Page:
In terms of preserving consistency through the decades, Ibu Sias expressed how she has been struggling to obtain the machines that Ragusa uses to create their famous ice cream. The ice-cream machines in use now on Jalan Veteran are the remaining 3 left out of the multiple (20+) that the shop possessed since the 1970s, which unfortunately was burnt down due to the 1998 massacre/incident in Jakarta and around Indonesia 20 years ago. However, as it is now a rarity and was produced in Germany, the plan of expanding the store is facing obstacles. Ibu Sias is also very cautious with the production of Ragusa Ice Cream as she is aware of the dangers of modern-day mass-produced ‘butter’ (soft-serve) ice cream, and is against any form of converting Ragusa’s to such a product. Understanding that her words would be published in written text, she requested us to place her aspirations for Ragusa and the vision that she has for youths in Indonesia. Her vision is for the next generation to keep Indonesia in their hearts, and with whatever they plan on doing with their lives – remember to always give back to the community that raised them, and contribute to its development.

Soto Betawi H. Ma’ruf, Preserving Authenticity

The journey continued after we visited Ragusa Es Italia which was interesting. Our empty stomachs were filled a bit because of the ice cream we had. We arrive at Soto Betawi H. Ma’ruf in Taman Ismail Marzuki, Jakarta. It was the first time for me and perhaps some of the team members to visit the place which I believe was quite vintage considering the Rumah Joglo was still authentic since the 80s. Soto Betawi is one of the main cuisines originated from Jakarta. The coconut milk blended perfectly with meat cubes and sliced potatoes which will make a clear distinction with other soto. It pushed us to try one of the most popular Soto Betawi in Jakarta.

We arrived just about the lunch time and the place was almost full of customers. The thing we realized once we enter the place was the fact that we barely saw younger people in the restaurant. Such situation was hardly found anywhere else in Jakarta. Without any hesitation, we ordered Soto Betawi, Chicken and Goat Satay, and Laksa Betawi. Once the food arrived, we tried the food and realize another strange feeling with the Soto Betawi which the taste was quite plain or not as strong as other Soto Betawi we ever tried. It pushed us to asked Mufti Ma’ruf the third generation of the family who runs the business about the experience we had and he made it clear that most the customers mostly are 30s above and it came with a reason–it is because Soto Betawi Ma’ruf is still using the same ingredients and recipe since the 40s. Authenticity and consistency are the factors that make the restaurant can survive in this industry where now innovations and creative ideas proposed by Millennials occurred–even he mentioned about innovation can lead to a failure in certain circumstances. These reasons answered why most of the customers are older people and the food taste plain because the originality of the Soto betawi never change.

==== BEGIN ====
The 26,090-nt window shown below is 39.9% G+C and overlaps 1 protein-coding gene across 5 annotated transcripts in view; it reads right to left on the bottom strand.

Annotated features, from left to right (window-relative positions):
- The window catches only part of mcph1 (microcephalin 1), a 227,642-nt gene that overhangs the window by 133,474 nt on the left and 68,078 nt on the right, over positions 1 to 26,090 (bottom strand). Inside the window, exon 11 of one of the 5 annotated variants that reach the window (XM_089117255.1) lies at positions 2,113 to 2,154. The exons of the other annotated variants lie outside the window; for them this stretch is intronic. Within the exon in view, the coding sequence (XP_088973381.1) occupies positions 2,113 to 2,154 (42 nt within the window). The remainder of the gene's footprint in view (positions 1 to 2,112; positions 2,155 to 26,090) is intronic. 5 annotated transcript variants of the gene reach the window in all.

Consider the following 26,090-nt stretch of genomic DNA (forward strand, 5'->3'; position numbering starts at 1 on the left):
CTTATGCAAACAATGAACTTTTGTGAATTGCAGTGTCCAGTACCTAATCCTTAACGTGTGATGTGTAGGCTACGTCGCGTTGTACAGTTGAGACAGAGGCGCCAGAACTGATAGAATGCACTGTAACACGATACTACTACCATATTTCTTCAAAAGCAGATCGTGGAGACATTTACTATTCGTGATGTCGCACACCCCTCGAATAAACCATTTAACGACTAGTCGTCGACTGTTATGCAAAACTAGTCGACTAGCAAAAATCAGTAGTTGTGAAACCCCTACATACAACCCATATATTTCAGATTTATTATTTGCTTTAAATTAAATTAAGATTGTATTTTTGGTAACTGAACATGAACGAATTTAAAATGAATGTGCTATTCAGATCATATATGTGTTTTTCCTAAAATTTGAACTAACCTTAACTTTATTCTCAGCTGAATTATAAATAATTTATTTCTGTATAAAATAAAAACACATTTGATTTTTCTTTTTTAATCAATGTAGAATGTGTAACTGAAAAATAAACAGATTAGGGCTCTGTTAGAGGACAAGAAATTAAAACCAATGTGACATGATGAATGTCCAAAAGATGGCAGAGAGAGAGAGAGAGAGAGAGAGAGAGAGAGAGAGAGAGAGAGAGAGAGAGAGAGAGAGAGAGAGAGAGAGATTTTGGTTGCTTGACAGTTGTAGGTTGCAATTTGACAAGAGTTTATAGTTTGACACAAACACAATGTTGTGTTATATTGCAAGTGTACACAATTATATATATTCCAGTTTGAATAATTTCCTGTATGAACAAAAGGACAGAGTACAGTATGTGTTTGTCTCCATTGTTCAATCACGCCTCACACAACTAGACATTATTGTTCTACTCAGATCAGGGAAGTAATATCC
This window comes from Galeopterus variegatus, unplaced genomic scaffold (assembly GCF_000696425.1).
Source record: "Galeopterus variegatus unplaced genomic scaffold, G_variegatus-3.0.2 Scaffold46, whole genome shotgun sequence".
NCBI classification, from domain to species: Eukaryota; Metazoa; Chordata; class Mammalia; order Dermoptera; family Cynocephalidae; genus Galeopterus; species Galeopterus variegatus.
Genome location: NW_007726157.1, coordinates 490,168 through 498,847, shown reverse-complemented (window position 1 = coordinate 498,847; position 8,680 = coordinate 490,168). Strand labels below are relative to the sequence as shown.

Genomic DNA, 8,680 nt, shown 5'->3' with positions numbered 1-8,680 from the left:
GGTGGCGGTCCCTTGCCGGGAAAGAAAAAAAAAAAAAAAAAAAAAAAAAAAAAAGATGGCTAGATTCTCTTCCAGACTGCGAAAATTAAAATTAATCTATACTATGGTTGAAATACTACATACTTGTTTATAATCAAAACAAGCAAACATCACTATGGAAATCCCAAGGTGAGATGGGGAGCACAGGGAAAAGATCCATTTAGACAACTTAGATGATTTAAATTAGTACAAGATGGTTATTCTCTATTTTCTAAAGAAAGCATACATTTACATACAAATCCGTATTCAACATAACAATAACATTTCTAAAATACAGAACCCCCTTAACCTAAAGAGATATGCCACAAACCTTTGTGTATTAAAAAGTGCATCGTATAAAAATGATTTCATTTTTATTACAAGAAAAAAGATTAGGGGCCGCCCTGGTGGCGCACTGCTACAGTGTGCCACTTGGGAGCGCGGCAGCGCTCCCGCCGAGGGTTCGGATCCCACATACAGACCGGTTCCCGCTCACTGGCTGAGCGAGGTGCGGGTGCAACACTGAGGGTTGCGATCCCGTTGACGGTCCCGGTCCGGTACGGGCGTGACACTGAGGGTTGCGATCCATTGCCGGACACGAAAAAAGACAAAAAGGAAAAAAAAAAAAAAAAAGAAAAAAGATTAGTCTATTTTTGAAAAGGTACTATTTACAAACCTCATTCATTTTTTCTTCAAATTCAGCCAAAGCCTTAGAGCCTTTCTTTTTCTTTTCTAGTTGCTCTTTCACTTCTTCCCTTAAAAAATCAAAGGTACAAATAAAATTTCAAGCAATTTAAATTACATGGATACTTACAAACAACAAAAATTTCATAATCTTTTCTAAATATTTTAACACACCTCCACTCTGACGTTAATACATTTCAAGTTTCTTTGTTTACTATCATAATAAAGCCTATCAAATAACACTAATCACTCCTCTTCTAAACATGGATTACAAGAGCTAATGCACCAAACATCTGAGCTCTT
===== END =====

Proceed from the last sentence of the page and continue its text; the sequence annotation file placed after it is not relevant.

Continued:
Before we left the place, we asked Mufti about the challenges and how can restaurants survive in this era where innovation is the key. He said, the soto betawi in his place is considered expensive by some of the people because it is about 42.000 IDR. However, one thing we realized were the big meat cubes inside it. The meat cubes inside the soto tell us what makes the price is higher than the other. He explained about how the meat is processed; and knowing the fact that he only used 30% of the total meat because it will shrink during the boiling process. This particular restaurant was visited by states officials–from a Governor to Presidents. The photographs of them were hanged on the wall and we can see it clearly. Their visits indeed showing how the officials still want to preserve Indonesian culture and culinary. Before ending our conversation with Mufti, he hopes that the government should care of the existing traditional food, beverages, and arts in order to preserve Indonesian culture which will extinct eventually if the government cannot help this industry–not only from the business side but also to maintain the heritage and the witness of Indonesia’s journey.


Upon hearing the two anecdotes from the individuals – Ibu Hj.Sias Mawarni and Bapak Haji & Mufti Ma’ruf – who have devoted their efforts and commitment in maintaining the authenticity and history of the country’s heritage through these delicacies and cuisines, there is a greater understanding of the importance of message want to spread. What the two have in common is that they both have a genuine desire to preserve and sustain the heart and soul of what our ancestors have brought on to create the developed and modern Indonesia we now know and live in, despite the hardships they had to endure and the changing climate of their focus in the food industry.

The two texts were written by Jazzlyne Gunawan (Ragusa Es Italia – The Story Behind the Success) and Raditya Rahim (Soto Betawi H. Ma’ruf, Preserving Authenticity), both interns at the Indonesian Institute of Advanced International Studies (INADIS) for the purpose of remembrance and celebration of Indonesia’s national Independence day on the 17th of August 1945, and the people who have contributed to the formation and growth of the country today.